I would avoid taking into account the network lag into the metrics. We can do only so much about it. And, it would also hide the actual problems in the system under test.
What Metrics to Monitor
At an application level, the two main metrics that one needs to usually monitor are the Response Times (how long it takes to serve a request) and Throughput (how many requests it can serve per second). At an infrastructure level, we should be keeping an eye on CPU usage and memory for various machines and services. Graphite is a tool that we used on several projects for monitoring. Jemalloc along with JProfile are really good tools to analyze memory usage in services.
Record Your Metrics
It is very important to keep a record of the different metrics from the test results. The trend helps us to trace back and analyze any improvement or deterioration of the performance, based on the changes we have made over time.
Analyze Your Metrics
Once we run the performance test and analyze the results, it is time to tackle the problem. Finding the bottleneck and fixing it may result in another bottleneck surfacing up.
Like any other development tool on a project, we need to carefully choose the right performance tools. The tools may vary, based on the programming language you are using. Like automated functional tests, the higher the level of performance tests, the more difficult it is to analyze a performance issue.
Some of the criteria that I would consider while choosing a tool are
- Easy to create and maintain user agents
- Easy to create and maintain tests
- Debug and validate your scripts through in-built logging
- Can easily simulate multiple user sessions during the test
- Ability to ramp up and ramp down users
- Parameterisation of test data
- Works for both API and Web
- Can run across environments
- Keeps history of the test runs
- Customized graphical test result reporting with various parameters
- Good support through email
- Can be automated to run on CI (Jenkins, TeamCity, GO and New Relic)
- Can spit server metrics (CPU, memory etc)
- Works on mobile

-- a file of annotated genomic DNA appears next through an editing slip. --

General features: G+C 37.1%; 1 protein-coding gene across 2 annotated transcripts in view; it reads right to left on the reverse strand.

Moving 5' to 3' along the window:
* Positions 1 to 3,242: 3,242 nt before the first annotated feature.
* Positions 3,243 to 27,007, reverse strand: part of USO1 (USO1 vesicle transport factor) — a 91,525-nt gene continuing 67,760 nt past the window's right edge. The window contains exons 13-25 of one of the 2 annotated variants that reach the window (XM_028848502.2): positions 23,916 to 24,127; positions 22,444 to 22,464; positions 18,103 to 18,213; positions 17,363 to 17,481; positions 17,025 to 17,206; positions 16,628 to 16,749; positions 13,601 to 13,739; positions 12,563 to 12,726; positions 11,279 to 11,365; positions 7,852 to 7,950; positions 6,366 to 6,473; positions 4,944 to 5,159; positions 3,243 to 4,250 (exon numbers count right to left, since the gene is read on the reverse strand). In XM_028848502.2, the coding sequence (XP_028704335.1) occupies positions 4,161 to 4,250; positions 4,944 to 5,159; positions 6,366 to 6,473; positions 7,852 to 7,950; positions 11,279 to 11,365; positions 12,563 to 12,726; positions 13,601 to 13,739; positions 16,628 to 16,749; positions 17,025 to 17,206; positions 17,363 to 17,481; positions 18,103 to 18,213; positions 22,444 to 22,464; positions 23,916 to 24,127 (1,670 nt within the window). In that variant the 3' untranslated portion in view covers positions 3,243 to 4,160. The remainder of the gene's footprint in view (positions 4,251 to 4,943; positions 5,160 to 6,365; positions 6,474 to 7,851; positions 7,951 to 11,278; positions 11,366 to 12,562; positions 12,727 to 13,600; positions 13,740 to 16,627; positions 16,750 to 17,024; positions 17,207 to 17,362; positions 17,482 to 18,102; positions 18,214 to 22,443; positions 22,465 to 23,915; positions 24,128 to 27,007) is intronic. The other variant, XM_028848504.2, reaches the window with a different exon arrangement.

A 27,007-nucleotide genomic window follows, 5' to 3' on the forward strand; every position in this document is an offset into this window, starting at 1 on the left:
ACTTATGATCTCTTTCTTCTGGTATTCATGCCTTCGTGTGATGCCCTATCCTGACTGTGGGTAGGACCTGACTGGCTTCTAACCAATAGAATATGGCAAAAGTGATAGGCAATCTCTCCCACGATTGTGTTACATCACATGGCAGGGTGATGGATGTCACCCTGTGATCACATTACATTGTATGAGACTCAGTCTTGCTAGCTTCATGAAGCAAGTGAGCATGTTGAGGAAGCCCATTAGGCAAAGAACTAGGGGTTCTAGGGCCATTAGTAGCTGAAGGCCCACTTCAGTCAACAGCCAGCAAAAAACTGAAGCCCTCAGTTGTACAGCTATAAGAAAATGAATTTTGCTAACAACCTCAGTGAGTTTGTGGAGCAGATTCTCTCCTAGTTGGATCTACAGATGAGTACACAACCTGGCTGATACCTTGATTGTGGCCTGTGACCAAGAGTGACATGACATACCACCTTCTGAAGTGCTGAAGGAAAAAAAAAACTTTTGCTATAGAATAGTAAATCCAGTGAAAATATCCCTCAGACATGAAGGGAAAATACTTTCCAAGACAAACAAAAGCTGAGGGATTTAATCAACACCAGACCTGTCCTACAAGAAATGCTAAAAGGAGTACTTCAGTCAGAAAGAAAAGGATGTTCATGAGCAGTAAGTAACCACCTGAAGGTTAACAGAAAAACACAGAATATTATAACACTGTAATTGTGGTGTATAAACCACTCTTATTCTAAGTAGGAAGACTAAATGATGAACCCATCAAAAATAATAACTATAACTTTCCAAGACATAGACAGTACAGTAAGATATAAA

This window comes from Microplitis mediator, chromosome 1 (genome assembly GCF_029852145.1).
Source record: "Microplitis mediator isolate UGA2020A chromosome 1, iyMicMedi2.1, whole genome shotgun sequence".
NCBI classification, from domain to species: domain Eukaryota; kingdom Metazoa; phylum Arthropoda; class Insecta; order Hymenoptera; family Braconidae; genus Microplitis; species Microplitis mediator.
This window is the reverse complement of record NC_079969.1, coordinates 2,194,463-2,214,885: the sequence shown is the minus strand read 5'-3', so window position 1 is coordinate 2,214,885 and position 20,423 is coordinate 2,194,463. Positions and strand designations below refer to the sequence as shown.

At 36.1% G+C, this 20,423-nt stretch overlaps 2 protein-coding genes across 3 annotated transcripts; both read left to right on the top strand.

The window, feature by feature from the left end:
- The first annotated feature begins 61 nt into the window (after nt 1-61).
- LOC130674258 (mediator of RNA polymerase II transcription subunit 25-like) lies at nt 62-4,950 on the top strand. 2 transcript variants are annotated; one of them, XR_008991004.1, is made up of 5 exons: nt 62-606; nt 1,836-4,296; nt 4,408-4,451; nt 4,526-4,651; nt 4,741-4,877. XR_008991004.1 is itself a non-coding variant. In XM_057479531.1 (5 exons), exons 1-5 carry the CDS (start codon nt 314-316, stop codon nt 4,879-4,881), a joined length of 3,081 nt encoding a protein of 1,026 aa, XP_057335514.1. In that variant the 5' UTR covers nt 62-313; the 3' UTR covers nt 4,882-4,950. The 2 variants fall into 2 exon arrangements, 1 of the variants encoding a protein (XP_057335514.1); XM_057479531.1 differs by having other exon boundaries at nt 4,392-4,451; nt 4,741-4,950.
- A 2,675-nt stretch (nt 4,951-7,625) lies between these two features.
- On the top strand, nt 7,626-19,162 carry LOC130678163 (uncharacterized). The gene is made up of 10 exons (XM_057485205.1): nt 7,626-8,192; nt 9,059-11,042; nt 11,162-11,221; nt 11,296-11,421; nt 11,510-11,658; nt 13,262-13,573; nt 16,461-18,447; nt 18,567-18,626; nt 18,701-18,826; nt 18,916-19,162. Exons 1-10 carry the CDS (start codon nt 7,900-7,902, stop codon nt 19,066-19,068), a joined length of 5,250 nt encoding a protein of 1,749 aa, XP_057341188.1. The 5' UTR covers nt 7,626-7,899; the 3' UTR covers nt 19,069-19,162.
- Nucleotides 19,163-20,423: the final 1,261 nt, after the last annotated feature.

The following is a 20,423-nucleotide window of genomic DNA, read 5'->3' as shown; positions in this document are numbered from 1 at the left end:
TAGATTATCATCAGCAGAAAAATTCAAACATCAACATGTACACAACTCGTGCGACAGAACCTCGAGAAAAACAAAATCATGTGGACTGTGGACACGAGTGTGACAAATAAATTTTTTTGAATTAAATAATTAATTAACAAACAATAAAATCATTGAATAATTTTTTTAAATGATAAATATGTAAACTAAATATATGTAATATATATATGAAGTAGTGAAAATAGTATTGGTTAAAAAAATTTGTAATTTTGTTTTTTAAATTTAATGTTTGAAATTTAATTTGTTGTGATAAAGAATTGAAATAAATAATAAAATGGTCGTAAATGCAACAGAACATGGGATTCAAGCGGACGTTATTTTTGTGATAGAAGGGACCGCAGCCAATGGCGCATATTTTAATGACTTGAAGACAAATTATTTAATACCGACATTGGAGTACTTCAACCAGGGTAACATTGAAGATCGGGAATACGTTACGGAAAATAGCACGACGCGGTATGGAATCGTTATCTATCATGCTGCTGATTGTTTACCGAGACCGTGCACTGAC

- Spins up tests in various browsers
- Simulates different network speeds including 3G
Load Impact is the tool that satisfied most of these criteria. In my previous projects, I have also used Browsermob (Neustar) and JMeter.
Some Lessons to Take Away
Say No to Background Tasks
Application services and databases should not be doing any background tasks (data analysis, generating mass emails etc.), when their primary purpose is to serve the customer. You should have other instances of these services, which are not serving the end user, to perform the background tasks.
One Parameter Principle
While performance testing, change one parameter at a time. For example, do not change the script and the application build at the same time. In that case, if you see any discrepancies in performance, then you do not know whether it was the application build or the script that caused it. Hence, you need to create baselines for every change you make and take baby steps to analyze your results.
Think Like a Real User
Make sure that the performance test scripts depict actual user behavior.
If there is a legacy system, this would help in comparing the stats generated from production to the stats on the performance environment.
Cache or No Cache
Something that helps increase the performance of the system is caching. At the same time, too much of caching will not help either. We should cache intelligently. Otherwise, users would start seeing stale information. Caching can be considered at several levels. You can have caching from the content delivery network (CDN) level, to the application level or even at the service / database levels.
Beware of Expensive Queries
Sometimes, database queries too can be expensive. The queries, if not given enough attention, may slow the running or use up all the databases resources. So these should be monitored and the calls should be minimized.
Minimize Additional Calls
Sometimes, a section of the page would make extra calls to the backend systems to retrieve additional information, even though not all end users may require to view it. So it would be better to analyze these cases and wrap the sections under expanding links, such that the additional calls would be made only when a user genuinely wants that information and clicks on the link.
In a nutshell, this is an overview of some of the things one may look out for while performance testing. I am sure you may come across many other challenges based on different project conditions, but the underlying principles which I’ve outlined here would more or less remain the same.
Disclaimer: The statements and opinions expressed in this article are those of the author(s) and do not necessarily reflect the positions of Thoughtworks.